Click to Subscribe
▶  More from Blog The Man Cave
‘A Kid in Cumberland’
Memories of Childhood

Straight up, my mom told me I was a mistake.

Not an accident, but a mistake—there is a big difference.

I was born with one leg shorter than the other and cerebral palsy.

My first memory, being in Cumberland, was on Kentucky Avenue, falling down the steps and into a coffee table and my mother getting rid of our cat named Tiger because he was a little hellion.

Happier stuff, I would say hangin’ out with my mom’s dad when I was about four or five and him showing me his garden and telling me stories, reading prince Valiant comics, which he used to read all the time, and going to Saint Peter and Paul’s a catholic church with these crazy, super-grotesque Stations of the Cross, which I really enjoyed.

I had friends in my grandma’s neighborhood. Her house was on a really steep hill in this residential block that used to be an amusement park and what was left of a band stand and tennis courts at the top of the hill. Across the street was the side of a mountain, woods and more woods. I remember being out there playing with kids in the neighborhood, sliding down a rope from a tree house—just dumb kid shit.

I basically lived with my grandma on and off until I was elementary school age and then in the summers and at other points I’d end up there for longer periods of time. I would also stay with my stepdad’s parents, in a small unincorporated town outside of Cumberland up toward the Pennsylvania border. That stuff was pretty cool, because my cousins had four-wheelers, the trains always went by. On your trip west you will pass my stepmom’s house on the way to Pittsburgh, it will be on your left side.

I spent most of the school years in Baltimore County and I was really attached to Cumberland, to living there and always had a hard time—a weird time—leaving there. I think, even as a little guy, I knew I was leaving sane people for something else. Even as a little guy I always wanted to hang out with adults.

My grandma’s neighbor was Mister Bud, a Marine who was in Okinawa, would never drive a Japanese car, would drive a Volkswagon bug until the day he died. Even as a kid I sensed coming to Baltimore was not right and I didn’t enjoy it. Baltimore was a very alienating place and Cumberland wasn’t. You could go outside and play in the woods, shoot beebee guns, twenty-twos. If you are a kid who is not attracted to team sports, buy doing those things you weren’t as much of an outcast. The kids were more mature and friendlier than in Baltimore. Basically, kids in Cumberland were like adults in Baltimore. There was no concern with people stealing us, with people stealing our stuff.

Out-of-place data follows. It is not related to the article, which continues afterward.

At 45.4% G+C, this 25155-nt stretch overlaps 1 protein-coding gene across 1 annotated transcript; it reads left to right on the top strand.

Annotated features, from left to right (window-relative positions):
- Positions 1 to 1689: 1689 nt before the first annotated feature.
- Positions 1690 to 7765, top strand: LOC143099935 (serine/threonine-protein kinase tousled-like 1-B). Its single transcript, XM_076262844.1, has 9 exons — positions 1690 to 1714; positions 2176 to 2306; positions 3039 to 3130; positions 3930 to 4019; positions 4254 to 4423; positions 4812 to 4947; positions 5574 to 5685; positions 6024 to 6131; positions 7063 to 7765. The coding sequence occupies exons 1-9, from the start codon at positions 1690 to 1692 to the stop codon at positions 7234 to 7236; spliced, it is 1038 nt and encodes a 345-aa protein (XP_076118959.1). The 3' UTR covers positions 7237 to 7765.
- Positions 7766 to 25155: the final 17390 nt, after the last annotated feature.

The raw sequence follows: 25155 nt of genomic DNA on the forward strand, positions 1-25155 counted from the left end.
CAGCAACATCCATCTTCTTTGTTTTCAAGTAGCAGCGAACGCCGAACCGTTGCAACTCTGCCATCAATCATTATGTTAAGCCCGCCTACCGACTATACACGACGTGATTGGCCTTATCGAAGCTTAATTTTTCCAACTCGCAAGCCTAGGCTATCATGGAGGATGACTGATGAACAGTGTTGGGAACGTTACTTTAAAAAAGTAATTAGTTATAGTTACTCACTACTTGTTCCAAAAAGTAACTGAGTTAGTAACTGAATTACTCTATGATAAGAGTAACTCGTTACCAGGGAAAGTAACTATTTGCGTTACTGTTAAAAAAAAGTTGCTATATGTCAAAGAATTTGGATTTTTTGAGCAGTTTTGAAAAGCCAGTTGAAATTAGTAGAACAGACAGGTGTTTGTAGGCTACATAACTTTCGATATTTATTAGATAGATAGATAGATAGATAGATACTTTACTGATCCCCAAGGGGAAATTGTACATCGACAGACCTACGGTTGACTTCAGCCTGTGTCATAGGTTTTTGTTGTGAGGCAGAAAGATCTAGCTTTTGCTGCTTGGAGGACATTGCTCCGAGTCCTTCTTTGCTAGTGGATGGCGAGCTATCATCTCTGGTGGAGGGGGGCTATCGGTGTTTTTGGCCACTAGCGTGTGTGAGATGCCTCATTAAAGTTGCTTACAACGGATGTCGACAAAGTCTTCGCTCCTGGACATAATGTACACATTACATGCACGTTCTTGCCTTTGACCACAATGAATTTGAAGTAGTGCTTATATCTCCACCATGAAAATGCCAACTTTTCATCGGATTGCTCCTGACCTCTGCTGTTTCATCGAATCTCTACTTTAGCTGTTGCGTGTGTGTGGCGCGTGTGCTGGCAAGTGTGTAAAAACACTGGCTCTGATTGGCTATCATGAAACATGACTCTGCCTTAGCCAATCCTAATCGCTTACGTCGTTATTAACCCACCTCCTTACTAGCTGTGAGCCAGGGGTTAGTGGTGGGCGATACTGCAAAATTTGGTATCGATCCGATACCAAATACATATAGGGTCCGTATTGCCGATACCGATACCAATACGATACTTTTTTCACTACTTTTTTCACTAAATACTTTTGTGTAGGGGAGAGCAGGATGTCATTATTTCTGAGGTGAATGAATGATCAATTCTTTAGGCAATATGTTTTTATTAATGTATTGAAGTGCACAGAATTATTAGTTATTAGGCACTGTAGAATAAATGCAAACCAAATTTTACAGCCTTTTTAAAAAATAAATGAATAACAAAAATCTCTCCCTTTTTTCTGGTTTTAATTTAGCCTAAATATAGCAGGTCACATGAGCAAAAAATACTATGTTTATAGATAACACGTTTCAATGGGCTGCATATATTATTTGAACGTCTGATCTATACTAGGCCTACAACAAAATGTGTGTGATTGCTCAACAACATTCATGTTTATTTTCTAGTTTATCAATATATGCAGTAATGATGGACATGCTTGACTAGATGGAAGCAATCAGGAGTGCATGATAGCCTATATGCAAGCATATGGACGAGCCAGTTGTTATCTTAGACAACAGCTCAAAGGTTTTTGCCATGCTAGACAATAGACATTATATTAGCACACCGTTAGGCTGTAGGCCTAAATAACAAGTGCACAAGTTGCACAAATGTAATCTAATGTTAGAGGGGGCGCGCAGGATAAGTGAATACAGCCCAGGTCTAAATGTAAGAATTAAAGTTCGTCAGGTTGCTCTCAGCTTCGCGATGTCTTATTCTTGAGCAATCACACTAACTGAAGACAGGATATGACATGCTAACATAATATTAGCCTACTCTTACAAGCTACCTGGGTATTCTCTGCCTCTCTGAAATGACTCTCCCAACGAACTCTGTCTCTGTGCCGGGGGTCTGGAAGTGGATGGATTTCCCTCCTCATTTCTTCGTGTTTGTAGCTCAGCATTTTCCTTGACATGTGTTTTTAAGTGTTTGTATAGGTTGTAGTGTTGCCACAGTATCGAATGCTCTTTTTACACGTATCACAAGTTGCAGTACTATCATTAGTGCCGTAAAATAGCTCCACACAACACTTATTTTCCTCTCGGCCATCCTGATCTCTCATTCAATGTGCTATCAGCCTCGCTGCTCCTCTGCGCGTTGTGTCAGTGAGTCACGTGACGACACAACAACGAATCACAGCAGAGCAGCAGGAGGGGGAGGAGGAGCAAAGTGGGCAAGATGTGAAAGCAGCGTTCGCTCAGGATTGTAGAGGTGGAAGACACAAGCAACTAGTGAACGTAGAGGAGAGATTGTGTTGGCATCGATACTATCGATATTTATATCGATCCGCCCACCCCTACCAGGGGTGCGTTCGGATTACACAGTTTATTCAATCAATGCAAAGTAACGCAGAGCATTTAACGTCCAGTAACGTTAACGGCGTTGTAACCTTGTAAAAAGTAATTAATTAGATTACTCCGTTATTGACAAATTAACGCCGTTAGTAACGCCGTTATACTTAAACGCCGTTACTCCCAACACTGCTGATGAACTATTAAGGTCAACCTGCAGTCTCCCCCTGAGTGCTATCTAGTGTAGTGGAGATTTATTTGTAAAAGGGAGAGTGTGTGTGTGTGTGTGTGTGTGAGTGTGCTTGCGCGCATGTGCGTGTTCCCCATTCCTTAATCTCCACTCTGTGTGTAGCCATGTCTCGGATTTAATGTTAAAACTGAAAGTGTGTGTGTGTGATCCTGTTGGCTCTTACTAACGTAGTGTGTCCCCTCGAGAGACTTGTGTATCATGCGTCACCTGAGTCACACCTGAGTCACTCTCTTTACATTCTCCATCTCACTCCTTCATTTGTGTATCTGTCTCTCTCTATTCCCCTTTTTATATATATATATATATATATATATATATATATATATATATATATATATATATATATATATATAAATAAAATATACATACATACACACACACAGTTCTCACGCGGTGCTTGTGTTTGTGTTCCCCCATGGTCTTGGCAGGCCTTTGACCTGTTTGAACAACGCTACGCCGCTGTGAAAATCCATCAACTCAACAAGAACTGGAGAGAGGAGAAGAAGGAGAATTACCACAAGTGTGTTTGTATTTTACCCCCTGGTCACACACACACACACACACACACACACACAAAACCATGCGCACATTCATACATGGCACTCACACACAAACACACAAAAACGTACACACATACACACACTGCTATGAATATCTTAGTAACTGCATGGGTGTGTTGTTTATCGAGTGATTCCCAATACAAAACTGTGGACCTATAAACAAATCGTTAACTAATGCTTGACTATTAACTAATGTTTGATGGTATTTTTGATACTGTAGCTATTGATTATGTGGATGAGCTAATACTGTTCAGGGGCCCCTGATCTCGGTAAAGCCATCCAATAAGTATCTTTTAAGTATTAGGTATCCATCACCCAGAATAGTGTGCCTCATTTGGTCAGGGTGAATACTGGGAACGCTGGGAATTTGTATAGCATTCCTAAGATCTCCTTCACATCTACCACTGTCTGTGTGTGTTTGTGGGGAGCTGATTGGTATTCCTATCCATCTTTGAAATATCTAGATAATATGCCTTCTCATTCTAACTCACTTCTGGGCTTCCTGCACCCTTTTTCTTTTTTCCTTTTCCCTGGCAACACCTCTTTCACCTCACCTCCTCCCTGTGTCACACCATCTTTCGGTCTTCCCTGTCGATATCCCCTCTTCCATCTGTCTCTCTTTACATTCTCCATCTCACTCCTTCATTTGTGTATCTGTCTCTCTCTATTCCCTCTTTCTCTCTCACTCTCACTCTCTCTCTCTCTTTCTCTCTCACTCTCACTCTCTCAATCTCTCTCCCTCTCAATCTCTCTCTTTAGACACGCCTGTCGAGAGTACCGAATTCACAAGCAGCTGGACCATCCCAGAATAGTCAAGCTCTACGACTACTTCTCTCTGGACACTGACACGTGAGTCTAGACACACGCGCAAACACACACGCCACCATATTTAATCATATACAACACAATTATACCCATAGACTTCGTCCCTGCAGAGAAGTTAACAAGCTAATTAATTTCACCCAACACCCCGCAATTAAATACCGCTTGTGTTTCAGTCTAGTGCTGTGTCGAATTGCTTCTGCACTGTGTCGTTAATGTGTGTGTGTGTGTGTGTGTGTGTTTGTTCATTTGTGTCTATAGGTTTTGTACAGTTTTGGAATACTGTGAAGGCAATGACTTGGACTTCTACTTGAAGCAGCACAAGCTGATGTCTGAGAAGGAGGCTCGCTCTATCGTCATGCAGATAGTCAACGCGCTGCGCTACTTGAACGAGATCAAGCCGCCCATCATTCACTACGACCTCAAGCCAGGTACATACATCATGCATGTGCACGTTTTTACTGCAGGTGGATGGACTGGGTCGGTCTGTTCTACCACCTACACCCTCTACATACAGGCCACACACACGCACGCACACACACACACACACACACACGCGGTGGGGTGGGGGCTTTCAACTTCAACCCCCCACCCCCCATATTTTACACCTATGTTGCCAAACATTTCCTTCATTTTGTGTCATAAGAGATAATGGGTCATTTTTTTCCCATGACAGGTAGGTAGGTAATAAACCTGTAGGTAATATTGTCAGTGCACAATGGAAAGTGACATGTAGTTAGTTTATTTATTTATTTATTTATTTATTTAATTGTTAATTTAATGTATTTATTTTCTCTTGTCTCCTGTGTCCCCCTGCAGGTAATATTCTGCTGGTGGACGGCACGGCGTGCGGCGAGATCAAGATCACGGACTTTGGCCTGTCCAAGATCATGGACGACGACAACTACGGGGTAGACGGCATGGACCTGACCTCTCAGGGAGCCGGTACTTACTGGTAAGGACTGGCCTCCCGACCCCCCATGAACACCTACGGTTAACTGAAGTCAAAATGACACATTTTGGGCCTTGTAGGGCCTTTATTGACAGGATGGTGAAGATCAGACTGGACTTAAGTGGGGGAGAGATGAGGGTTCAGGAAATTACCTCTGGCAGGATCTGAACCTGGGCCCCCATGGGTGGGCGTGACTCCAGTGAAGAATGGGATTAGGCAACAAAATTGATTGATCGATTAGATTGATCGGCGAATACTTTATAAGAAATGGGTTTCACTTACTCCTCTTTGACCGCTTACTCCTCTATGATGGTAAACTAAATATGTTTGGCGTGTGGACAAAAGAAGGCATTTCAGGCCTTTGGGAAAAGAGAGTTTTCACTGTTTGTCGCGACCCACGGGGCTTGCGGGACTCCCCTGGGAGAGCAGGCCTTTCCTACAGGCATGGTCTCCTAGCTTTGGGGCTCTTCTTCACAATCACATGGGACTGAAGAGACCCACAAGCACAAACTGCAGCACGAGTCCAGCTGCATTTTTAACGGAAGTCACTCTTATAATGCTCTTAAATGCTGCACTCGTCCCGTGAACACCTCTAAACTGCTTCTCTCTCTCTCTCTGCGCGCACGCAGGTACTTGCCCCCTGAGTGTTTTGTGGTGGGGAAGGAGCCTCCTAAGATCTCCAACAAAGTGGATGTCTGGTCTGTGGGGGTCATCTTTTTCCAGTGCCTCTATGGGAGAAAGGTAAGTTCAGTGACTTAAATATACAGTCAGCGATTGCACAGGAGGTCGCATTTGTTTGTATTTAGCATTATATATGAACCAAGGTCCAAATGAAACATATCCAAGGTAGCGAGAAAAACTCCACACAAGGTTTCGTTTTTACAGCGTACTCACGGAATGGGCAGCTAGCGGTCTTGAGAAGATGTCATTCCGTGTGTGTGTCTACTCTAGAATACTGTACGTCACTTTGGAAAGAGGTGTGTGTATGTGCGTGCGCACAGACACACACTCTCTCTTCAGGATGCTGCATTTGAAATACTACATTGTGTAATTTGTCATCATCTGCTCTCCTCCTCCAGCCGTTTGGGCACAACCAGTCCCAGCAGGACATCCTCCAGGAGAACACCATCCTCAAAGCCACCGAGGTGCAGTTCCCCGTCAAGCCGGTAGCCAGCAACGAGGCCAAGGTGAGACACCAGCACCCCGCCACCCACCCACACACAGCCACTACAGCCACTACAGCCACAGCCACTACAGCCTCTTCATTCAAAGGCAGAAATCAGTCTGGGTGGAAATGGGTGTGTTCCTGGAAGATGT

On the less happy end I was always the black sheep, because nobody was happy about my mother and father being together. My grandmother hated my father. There was always an underlying thing that since my dad was so damaged I was the oddball, like in a litter of kittens. Even as a kid, you know what’s up, and having a fucked up leg it’s pretty alienating—not that people were cruel but that their pity was palpable. It’s just one of those deals, you knew you were the oddball. There was no way I wasn’t going to be that dude.

There had been a couple repeated attempts for my mom to live in Arizona, then she knew somebody in Baltimore that worked in a greenhouse—there was no work in Western Maryland in the mid-eighties. She met my stepdad in Baltimore. He was bartending when I was first born and then ended up welding in some factory in Green Castle Pennsylvania, moved back to Cumberland. By the mid-eighties my dad was doing construction in D.C., a three hour one way trip, to do brick and block work, because there was nothing up there. [Western Maryland] With Kelly Tire being done by 84-85 that was all she wrote.

It seemed like it was an eternity when my mom was down there. I didn’t think she was coming back for me. Didn’t know where my dead was. But my mom came and took me and we ended up moving into a basement apartment in the city side of Parkville. She was working, she had a job.

At some point, within that year or two, my dad moved down into Baltimore to work as a gardener and apartment maintenance guy for disgusting slum lords.

On Bitches

Your Trojan Whorse

Add Comment